8. That’s ridiculous! How embarrassing and it’s like being treated like a naughty child over what, nothing!

    • You can understand why I was so cross.

  9. Oh, Debra, that sounds like a throw “something large and preferably with spikes” moment. I had to return some black and white film to Photo Continental here in Brisbane last week. Robin had bought it, on the advice of the assistant, but when she got home and checked her notes she found she had been given the wrong advice. Chicken Little here took it back but apparently their policy is not to exchange film because it is heat sensitive and the female assistant made me feel as if I were in the dock, she kept repeating “so you are telling me…” and I was repeating my story, feeling quite humiliated and lighting up like a four-bar-heater. But I really told her what I thought of her – once I was safely home! Absolutely love the Mosque and the pansies – what great pictures.

    • If only we could think of just the right thing to say at the time – instead of later.

  10. golly I laughed just now and reading Richard Tulloch’s comments had me in stitches!

    You sure got great comments this time.

    • Richard is very funny. Do you read his blog? There is a link at the right.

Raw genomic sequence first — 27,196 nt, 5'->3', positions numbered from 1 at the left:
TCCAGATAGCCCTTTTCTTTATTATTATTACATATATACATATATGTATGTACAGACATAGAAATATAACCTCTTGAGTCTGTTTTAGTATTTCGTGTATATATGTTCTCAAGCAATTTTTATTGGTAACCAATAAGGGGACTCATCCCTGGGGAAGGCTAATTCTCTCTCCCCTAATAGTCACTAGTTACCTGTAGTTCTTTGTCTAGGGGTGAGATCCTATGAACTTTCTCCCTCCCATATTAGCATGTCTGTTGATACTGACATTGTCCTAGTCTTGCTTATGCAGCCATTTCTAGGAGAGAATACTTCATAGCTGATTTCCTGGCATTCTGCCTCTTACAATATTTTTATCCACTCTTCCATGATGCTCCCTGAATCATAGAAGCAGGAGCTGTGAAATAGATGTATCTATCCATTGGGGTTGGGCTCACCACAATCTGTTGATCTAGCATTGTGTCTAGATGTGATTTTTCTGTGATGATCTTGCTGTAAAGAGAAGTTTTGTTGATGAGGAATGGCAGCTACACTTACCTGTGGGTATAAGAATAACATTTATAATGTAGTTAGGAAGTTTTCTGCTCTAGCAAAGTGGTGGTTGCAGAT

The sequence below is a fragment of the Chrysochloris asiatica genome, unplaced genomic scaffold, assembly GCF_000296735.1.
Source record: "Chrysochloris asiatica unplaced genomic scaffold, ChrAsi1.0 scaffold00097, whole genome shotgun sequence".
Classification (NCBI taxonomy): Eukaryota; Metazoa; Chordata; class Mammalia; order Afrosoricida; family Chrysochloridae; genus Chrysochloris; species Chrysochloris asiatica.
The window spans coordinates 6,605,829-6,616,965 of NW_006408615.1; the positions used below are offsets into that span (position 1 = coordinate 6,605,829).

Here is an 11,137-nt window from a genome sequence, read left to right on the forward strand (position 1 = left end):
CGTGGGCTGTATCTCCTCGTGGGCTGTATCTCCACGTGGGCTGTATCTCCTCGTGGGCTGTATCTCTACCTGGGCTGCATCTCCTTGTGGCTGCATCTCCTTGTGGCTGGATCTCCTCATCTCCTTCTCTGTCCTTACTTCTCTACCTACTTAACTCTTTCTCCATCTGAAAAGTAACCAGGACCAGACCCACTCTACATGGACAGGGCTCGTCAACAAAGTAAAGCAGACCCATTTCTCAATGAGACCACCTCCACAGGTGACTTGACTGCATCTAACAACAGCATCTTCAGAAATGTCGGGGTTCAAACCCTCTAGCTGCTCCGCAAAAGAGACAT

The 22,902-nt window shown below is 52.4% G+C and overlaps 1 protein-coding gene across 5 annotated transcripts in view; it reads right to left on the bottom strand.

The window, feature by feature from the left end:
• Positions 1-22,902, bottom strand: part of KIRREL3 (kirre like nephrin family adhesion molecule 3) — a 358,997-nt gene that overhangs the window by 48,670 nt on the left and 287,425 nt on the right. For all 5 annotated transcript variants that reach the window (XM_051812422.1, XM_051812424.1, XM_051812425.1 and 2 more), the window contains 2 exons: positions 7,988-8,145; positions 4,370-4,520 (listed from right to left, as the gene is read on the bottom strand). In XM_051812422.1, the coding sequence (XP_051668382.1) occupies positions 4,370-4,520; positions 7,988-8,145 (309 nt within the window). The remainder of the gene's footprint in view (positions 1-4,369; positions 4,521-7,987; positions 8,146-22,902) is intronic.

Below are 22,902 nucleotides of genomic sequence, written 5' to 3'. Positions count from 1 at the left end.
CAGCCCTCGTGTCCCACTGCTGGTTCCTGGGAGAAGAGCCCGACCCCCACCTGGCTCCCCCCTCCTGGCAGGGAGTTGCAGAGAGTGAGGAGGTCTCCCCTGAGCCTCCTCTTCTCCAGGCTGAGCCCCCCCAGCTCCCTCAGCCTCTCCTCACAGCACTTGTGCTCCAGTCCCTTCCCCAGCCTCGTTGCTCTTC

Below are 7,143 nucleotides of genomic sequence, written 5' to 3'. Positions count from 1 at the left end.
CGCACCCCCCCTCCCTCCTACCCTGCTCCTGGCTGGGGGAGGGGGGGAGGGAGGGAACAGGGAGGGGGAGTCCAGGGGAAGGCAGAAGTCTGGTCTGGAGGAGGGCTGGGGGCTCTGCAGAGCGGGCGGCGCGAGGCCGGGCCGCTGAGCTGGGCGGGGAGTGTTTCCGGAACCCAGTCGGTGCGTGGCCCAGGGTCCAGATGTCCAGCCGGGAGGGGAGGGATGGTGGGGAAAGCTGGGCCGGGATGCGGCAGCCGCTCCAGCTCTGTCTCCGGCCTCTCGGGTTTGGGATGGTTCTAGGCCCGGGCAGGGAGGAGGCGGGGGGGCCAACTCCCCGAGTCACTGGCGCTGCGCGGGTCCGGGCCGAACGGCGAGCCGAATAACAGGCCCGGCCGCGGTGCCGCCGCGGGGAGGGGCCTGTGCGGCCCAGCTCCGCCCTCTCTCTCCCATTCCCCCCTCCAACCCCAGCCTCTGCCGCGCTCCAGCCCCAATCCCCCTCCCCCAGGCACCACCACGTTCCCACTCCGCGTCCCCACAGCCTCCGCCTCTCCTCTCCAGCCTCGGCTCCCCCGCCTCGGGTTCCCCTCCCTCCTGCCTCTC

11. 🙂 I had a good chuckle over that. I can relate to the shop, the post office and the bank pre-atm. All dramas that are heightened when my language skills were lacking, turning me to a confused red puddle.

    • I can cope with the post office a bit better now than when I first came, and we have very nice people there now.

  12. Hilarious account deb but must have been frustrating at the time, see they have such little power they are finding some way to exercise it!!!

    • It was infuriating. I still haven’t seen the funny side – I’m sure it will come.

  13. Had a very similar experience at a supermarket in Menaggio (when no one explained you had to pack your own groceries in bags which were not in an obvious place) which resulted in me dropping a full tub of olives onto the floor at the counter…and then they were going to charge me to replace them!! until I refused in my best faltering Italian.
    I have never been so rudely treated in a shop EVER.
    Then I softened and thought: Here are we holidaying, with good interesting jobs to go home to, and these people have to work here for ever, and are no doubt not well off as a result.
    My daughter Annabelle had a long conversation in fluent Italian with two shop girls in MAx & Co in Venice, who were in awe of her being on holiday there.
    They said they get only two weeks holiday per year and would never be able to save an for an airfare to come to Australia, especially not just for a short break.

    • It can be very daunting trying to navigate a new system. I think a little more undertstanding wouldn’t hurt. They can see that we are foreign and therefore unused to the way things work. Perhaps some of these unhelpful assistants need to spend time in a place where they are the stranieri. I’m sure they don’t get paid very well but that isn’t my fault – or yours and there is nothing we can do about it.